Commentary: Graphic scene in 'Dragon Tattoo' a justifiable exploration of rape's horror
A vile creep manacles a young woman to the bed and rapes her so violently she can barely walk afterward. The camera unflinchingly captures much of the brutal violation -- her struggles to get away, his obese body forcing himself atop her, her piercing wail.
We watch. Some of us turn away and close our eyes.
The graphic, harrowing attack appears in -- of all things -- a major holiday film release, the R-rated mystery "The Girl with the Dragon Tattoo," based on the lurid but immensely popular first novel in the best-selling trilogy.
For many moviegoers, the explicit scene is an endurance test, as excruciating to soldier through as when James Franco used a blunt pocket knife to hack away at the gristle and bone of his own pinned arm in "127 Hours."
And like many rape sequences, the one in "Dragon" -- along with another violent scene depicting the savage justice the lead character Lisbeth Salander exacts on her odious attacker and an earlier one in which he demands oral sex -- will surely offend some. But it will also be viewed as necessary by others and perhaps even leave a few perplexed that someone might blast the filmmaker for having shown way too much.
That these provocative sequences can trigger such a potent and varied response is no surprise. Rape scenes in movies, including the assault on Dakota Fanning's character in 2009's "Hounddog" and the notorious nine-minute one in the 2002 French import "Irreversible," set off a firestorm of controversy and outraged many. (Although much was written about those films, American audiences made sure to avoid both. "Hounddog," in particular, was resoundingly panned by most critics; the art-house film "Irreversible" has some supporters.)
But "Dragon" is different. It's packaged as entertainment and is a major Hollywood release. It also is one of the year's better-reviewed films. (I, too, gave it a glowing review.)
Word that "Dragon" so graphically depicts the harrowing rape of the Lisbeth Salander character (played by "The Social Network's" Mara Rooney) has made a couple people I know reconsider whether they'll even see it. And that's entirely understandable.
The question, then, is: Did the Oscar-nominated director David Fincher really need to make that attack so viciously explicit? I say yes, with qualifiers. Considering the source material and the dark vision he and the late author Stieg Larsson have strategically set forth, that scene sticks true to the story's disturbing themes and provides crucial insight into Salander, the film's fascinating and whip-smart central character.
Did it bother me -- someone who's a confirmed horror film buff? Of course! As well it should.
Rape is a despicable, repugnant act of violence, and both Fincher's film and the excellent 2009 Swedish version are right to portray it in all its horror. It is entirely debatable whether that scene could have been shortened and accomplished the same goal. But remember, you could say the same about extreme violent content in other films. This is Fincher's grim vision, and I'd hate to see someone go in and splice up "The Departed," "Saving Private Ryan" or "Pulp Fiction" because they show scenes that are hard for many of us to watch.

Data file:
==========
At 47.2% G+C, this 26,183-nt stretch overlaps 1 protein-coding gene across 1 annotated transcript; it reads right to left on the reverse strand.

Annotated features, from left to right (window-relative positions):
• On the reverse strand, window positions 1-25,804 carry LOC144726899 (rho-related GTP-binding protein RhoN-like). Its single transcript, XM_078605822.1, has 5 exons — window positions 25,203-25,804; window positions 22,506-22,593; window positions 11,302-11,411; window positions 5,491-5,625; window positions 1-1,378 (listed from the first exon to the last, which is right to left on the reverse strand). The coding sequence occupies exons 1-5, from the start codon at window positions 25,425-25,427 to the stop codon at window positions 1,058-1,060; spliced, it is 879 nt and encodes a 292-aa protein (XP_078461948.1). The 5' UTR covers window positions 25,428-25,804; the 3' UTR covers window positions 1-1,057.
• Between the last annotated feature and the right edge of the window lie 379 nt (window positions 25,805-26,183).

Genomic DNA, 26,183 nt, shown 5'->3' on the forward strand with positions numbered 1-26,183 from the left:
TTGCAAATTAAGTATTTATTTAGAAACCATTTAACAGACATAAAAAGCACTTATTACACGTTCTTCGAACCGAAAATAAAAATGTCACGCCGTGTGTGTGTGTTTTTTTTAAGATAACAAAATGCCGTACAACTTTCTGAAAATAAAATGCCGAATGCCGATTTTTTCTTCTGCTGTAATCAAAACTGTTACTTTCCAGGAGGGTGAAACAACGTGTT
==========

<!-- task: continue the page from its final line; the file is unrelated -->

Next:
There's no denying that Salander's rape and her retaliation are essential plot developments that further the story and make us better understand why she is so fierce and so feral around others. With her Mohawk, piercings and cut-to-the-bone glare, the computer hacker is an unforgettable force and presence. She's also a true survivor -- one of the strongest and most compelling female characters to come around in years.
But reading about the awfulness perpetrated on her in a book and watching it transpire on screen are entirely different experiences. Films -- especially ones that depict acts of violence -- have the power to burnish images into our subconscious forever. Books undeniably create powerful visions in our imagination, but there's a more visceral jab to the senses when packaged visuals come at us on screen.
Still, just like books, movies deserve freedom, and should not shy away from provocative or controversial subject matter. Fincher certainly never has. Just watch "Fight Club" or "Se7en."
Rape scenes don't always need to be graphic to be disturbing. Some recent films have evoked the horror in less explicit ways, including "Precious: Based on the Novel Push By Sapphire" (incest) and "Martha Macy May Marlene" (in which the head of a cult sneaks into bed and rapes a young woman while she sleeps), to name a few. They're quieter films with different tones, and the filmmakers did what made artistic sense in context and tone.
"The Girl With the Dragon Tattoo" is a different kind of movie. It is first and foremost a genre picture -- a compelling thriller about moral and societal corruption, along with other thought-provoking issues. One of its overriding themes explores the evil that men can do to women -- a deeply personal topic for the late Larsson, who reportedly witnessed a gang rape when he was a teenager.
That's exactly why "The Girl With the Dragon Tattoo" must disturb us. It must make us uncomfortable and must make us squirm in our seats. Because when it does, we're forced to face of one of the world's evils in all its gut-wrenching horror.